Why it’s a question of politics versus science for European power

jacob klimstraIn the second of our guest blogs examining the factors shaping the policy and investment strategy in the European power market, Dr. Jacob Klimstra, Energy and Engine Consultant and member of the POWER-GEN Europe advisory board, discusses the barriers to growth and what Europe can learn from the US.

ENEL president Fulvio Conti recently described the power sector as being ‘uninvestable’ and on the face of it, this would appear to be true. Certainly, the growth forecasts for Europe’s power industry are disappointing. On average, investment is set to grow by 0-2% per annum according to latest figures from Eurelectric (the Union of the Electricity Industry), and most of this will be focused on renewables, which are intermittent sources of power generation that require back-up. Yet there is little incentive to invest in back-up equipment.

Some people believe that an open, interconnected, and integrated European electricity market is the key to reinvigorating the sector. But while electricity and energy are the engines of the economy and they have to be as cheap as possible, I have yet to see any evidence that an open market leads to a real drop in prices. So I don’t believe that this is the right mechanism. Rather, it would be better to follow the traditional model where national energy companies are controlled by the state and are supported by long-term investment ensuring citizens have access to reliable and cheap electricity.

EU decision-making stymied

However, one of the biggest issues today is that the policy determination for the power industry is dominated by decision makers that believe everything is a matter of opinion, not scientific fact. We need more scientists and engineers involved directly with the decision-making processes.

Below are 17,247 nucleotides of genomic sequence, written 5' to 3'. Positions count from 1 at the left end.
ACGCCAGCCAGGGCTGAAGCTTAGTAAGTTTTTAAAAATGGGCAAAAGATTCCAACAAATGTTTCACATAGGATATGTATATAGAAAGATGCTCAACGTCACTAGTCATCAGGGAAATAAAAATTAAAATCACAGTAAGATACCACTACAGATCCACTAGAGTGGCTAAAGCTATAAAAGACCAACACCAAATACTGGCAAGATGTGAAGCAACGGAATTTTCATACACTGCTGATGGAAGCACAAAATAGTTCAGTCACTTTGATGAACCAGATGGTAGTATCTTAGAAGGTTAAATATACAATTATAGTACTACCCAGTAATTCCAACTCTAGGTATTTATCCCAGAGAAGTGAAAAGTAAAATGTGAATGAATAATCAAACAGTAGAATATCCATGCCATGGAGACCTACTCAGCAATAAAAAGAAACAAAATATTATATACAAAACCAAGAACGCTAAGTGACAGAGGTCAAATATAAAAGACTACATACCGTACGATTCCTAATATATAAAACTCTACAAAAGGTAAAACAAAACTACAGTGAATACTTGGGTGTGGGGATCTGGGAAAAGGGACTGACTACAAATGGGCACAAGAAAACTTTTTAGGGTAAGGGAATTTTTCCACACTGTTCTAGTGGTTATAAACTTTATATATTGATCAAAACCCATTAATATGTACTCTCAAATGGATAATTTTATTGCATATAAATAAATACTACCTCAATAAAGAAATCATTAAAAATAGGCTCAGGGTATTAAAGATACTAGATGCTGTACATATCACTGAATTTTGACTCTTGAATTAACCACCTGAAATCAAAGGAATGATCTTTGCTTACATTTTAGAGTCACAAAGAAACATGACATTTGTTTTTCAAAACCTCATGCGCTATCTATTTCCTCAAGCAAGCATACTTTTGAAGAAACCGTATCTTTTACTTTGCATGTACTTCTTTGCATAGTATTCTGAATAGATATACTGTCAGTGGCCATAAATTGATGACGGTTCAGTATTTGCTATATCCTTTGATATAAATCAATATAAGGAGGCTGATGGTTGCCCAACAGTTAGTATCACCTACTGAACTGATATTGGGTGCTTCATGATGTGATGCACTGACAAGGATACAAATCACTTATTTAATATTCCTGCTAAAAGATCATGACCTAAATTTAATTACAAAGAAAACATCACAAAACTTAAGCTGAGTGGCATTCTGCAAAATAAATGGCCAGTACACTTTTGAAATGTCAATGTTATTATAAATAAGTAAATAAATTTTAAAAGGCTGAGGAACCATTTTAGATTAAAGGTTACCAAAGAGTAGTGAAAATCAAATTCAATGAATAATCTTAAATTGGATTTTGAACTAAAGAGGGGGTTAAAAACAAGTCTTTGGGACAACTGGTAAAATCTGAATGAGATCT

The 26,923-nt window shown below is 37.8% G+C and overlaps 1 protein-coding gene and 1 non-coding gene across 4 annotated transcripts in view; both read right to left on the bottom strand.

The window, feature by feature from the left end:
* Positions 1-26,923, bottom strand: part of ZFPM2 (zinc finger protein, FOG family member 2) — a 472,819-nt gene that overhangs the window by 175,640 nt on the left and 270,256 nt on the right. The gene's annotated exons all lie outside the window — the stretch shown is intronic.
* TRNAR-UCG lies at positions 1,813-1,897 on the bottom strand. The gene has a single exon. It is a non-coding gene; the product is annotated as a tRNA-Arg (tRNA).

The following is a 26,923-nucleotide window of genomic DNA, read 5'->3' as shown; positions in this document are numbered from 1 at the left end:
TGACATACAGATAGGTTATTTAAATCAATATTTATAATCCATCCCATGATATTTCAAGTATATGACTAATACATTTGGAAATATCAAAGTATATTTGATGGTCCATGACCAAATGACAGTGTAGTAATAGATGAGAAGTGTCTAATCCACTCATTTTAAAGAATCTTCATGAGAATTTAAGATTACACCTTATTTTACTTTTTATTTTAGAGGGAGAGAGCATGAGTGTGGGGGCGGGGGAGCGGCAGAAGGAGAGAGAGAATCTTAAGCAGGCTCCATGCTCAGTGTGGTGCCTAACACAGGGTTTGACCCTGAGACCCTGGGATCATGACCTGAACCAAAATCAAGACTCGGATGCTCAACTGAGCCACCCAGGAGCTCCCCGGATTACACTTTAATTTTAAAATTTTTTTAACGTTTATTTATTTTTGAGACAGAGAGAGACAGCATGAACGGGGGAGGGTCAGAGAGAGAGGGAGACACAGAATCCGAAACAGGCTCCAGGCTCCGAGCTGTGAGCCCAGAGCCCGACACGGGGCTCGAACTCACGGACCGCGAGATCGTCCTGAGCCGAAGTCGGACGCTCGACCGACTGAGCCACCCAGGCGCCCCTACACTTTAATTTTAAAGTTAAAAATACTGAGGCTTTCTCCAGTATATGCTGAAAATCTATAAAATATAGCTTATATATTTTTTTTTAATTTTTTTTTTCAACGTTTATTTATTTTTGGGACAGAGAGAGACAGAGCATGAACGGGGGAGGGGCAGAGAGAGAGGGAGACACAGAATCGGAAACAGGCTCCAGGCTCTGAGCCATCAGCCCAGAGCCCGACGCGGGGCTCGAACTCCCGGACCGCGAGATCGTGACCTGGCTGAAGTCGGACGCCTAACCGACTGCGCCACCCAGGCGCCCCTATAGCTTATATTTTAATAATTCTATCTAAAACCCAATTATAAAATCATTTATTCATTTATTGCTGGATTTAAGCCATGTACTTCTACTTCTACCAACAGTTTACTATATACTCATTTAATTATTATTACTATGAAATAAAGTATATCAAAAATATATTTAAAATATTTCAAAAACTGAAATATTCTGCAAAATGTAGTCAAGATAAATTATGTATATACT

In the US for example, it is common practice to set up committees that include representatives from users, suppliers, manufacturers, and academics. By finding the right type of experts, they find the right solution. This is what was achieved with gas quality in the US. The current wrangling over deteriorating gas quality in Europe is an example of how EU decision-making is stymied by bureaucracy and lobbying.

At the same time, it is vital that we nurture Europe’s next-generation of scientists and engineers. Globalisation dictates that multi-national firms will locate their sites where the workforce is best educated, and where labour and power costs are most competitive. We therefore need to place more focus on fuelling the engine that generates wealth for Europe – i.e. the power industry – by furnishing the next-generation workforce with the skills and technical expertise necessary for Europe to compete on a global basis.

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